Poesie: Wordsworth’s Daffodils

Cherish your memories.

I Wandered Lonely as a Cloud

I wandered lonely as a cloud
That floats on high o’er vales and hills,
When all at once I saw a crowd,
A host, of golden daffodils;
Beside the lake, beneath the trees,
Fluttering and dancing in the breeze.

Continuous as the stars that shine
And twinkle on the milky way,
They stretched in never-ending line
Along the margin of a bay:
Ten thousand saw I at a glance,
Tossing their heads in sprightly dance.

The waves beside them danced; but they
Out-did the sparkling waves in glee:
A poet could not but be gay,
In such a jocund company:
I gazed—and gazed—but little thought
What wealth the show to me had brought:

For oft, when on my couch I lie
In vacant or in pensive mood,
They flash upon that inward eye
Which is the bliss of solitude;
And then my heart with pleasure fills,
And dances with the daffodils.

~ William Wordsworth

IMG_2729 - Edited
Not exactly a host of daffodils, but enough to remind us of Wordsworth’s well-known poem.  Methinks it’s message is really rather relevant in this day and age.

Poesie: March Thoughts

Daffy-down-dilly is come up to town, / In her yellow petticoat and her green gown.

When daffodils begin to peer,
With hey the doxy over the dale,
Why then comes in the sweet of the year
And the red blood reigns in the winter’s pale.

~ William Shakespeare (1564 – 1616)

daffodils - Edited

And hark! How blithe the Throstle sings,
He, too, is no mean preacher;
Come forth into the light of things,
Let Nature be your teacher.

~ William Wordsworth (1770 – 1850)

march eggs

And the Spring arose on the garden fair,
like the Spirit of Love felt everywhere;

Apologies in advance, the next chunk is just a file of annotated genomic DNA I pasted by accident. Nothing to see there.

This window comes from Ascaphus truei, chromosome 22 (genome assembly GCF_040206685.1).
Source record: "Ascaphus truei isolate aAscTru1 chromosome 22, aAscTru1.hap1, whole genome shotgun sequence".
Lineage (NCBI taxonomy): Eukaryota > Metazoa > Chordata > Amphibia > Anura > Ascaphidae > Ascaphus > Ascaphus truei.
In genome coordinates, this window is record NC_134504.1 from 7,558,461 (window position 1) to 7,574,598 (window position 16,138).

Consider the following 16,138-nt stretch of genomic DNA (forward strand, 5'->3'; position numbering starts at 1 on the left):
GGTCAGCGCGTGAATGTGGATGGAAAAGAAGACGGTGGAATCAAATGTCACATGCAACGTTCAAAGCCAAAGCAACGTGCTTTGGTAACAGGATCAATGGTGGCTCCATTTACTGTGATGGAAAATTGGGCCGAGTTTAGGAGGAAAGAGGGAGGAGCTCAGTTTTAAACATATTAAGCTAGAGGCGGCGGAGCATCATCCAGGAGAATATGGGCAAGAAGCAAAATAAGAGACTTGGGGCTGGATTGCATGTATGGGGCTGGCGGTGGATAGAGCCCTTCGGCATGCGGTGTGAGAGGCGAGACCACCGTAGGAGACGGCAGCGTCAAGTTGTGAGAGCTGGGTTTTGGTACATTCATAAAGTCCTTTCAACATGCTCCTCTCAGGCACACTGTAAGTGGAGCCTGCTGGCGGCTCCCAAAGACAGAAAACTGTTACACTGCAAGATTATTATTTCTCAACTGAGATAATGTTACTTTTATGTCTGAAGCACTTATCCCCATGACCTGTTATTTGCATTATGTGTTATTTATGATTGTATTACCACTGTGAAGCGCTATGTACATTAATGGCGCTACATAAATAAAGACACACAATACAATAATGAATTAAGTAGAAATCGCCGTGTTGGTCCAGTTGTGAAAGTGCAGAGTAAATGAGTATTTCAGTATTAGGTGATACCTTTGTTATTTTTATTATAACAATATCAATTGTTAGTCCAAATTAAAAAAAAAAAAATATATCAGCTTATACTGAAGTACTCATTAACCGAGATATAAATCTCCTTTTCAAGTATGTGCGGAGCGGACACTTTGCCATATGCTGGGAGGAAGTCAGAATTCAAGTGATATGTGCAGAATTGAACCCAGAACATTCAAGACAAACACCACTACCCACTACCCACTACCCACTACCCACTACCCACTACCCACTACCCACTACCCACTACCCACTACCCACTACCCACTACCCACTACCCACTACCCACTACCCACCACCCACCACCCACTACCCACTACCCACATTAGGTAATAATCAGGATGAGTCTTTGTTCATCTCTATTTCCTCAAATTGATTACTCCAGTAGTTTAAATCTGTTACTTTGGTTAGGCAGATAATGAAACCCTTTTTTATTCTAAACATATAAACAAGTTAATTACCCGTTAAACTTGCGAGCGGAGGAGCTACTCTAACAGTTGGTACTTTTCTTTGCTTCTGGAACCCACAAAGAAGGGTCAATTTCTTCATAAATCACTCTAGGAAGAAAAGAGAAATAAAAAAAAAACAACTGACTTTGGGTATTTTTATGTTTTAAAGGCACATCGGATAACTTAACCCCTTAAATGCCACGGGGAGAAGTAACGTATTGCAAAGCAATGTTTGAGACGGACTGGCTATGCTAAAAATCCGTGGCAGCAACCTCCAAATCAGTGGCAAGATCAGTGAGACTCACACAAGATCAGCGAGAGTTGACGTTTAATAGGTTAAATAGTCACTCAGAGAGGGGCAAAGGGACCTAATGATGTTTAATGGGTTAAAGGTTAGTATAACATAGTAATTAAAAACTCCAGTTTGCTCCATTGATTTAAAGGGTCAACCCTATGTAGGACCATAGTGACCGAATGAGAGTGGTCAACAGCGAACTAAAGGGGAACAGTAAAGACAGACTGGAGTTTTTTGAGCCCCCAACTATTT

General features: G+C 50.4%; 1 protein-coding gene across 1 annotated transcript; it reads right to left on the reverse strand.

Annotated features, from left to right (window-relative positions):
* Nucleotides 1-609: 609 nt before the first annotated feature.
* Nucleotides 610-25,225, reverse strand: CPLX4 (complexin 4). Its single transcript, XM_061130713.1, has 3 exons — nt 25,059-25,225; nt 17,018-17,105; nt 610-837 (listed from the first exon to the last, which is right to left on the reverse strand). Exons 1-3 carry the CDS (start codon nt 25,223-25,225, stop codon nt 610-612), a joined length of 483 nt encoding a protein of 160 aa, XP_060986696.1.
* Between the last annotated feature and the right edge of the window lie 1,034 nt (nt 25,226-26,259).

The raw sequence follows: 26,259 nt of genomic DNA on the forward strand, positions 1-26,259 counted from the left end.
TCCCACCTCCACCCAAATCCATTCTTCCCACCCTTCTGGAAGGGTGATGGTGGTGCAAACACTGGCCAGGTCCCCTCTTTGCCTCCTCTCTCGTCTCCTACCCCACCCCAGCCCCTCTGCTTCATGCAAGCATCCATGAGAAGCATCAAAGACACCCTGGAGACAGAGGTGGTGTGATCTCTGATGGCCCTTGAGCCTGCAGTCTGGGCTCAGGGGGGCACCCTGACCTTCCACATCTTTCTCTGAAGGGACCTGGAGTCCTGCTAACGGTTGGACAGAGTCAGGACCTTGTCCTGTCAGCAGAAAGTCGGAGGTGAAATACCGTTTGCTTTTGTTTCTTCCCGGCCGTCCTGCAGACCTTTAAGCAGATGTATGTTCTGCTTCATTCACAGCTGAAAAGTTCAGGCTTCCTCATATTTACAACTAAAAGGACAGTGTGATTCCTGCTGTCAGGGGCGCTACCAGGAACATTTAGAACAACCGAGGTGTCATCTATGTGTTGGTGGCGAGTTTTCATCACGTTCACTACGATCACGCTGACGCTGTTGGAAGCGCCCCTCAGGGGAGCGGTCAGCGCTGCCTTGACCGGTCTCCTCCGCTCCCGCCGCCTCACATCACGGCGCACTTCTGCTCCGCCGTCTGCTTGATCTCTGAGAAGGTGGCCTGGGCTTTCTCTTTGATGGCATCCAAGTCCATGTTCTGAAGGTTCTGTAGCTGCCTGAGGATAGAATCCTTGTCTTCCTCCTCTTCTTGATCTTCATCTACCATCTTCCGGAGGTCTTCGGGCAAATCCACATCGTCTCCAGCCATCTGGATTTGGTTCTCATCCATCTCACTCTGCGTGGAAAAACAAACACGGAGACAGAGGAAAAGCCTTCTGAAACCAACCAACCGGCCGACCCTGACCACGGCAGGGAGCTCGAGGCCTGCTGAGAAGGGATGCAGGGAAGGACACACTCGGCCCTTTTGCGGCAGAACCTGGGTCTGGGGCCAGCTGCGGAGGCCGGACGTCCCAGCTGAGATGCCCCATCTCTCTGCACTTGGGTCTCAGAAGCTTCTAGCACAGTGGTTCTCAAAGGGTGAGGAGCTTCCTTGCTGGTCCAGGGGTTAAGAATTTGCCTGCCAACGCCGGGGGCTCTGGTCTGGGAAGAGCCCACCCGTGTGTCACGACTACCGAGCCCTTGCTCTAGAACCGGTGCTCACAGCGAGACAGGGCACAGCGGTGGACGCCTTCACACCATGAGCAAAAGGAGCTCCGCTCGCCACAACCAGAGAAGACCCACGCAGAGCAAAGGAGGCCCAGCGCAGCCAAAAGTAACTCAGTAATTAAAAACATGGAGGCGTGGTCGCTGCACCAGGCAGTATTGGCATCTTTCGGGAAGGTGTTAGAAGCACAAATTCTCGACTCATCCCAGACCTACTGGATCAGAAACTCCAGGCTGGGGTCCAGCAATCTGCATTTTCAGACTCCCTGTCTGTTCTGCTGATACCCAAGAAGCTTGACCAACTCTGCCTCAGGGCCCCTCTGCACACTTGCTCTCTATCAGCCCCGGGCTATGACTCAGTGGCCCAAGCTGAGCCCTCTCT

And each flower and herb on Earth’s dark breast
Rose from the dreams of its wintry rest.
The snowdrop and then the violet,
Arose from the ground with warm rain wet;
And their breath was mixed with sweet-odour sent
from the turf like the voice and the instrument.

~ Percy Bysshe Shelley (1792 – 1822)

violets shelley

All poems and drawings are taken from Edith Holden’s “The Country Diary of an Edwardian Lady”, first published in 1977.  A delightful book!

Poesie: Burgess’ Purple Cow

Some poets live to regret having written wildly successful poems…

I never saw a Purple Cow,
I never hope so see one;
But I can tell you, anyhow,
I’d rather see than be one.

1895

About two years later, Burgess offered the following in the same journal in which the Purple Cow had first appeared, his “The Lark”:

Ah, yes!, I wrote the ‘Purple Cow” –
I’m Sorry now, I Wrote it!
But I can Tell you, Anyhow,
I’ll Kill you if you Quote it!

1897

~ Gelett Burgess (1866 – 1951)

Burgess-lark-cover-2

Poesie: Stevenson’s Requiem

Well known, for good reason. If you are mourning, it helps to think of things this way.

Requiem

Under the wide and starry sky,
Dig the grave and let me lie.
Glad did I live and gladly die,
And I laid me down with a will.

This be the verse you grave for me:
“Here he lies where he longed to be;
Home is the sailor, home from the sea
And the hunter home from the hill.”

~ Robert Louis Stevenson (1850 – 1894)

cemetery2

Poesie: Dickinson’s “There’s a certain Slant of light”

Neither dash nor dot means anything; it is the difference between that makes the Morse code possible.

There’s a certain Slant of light,
Winter Afternoons –
That oppresses, like the Heft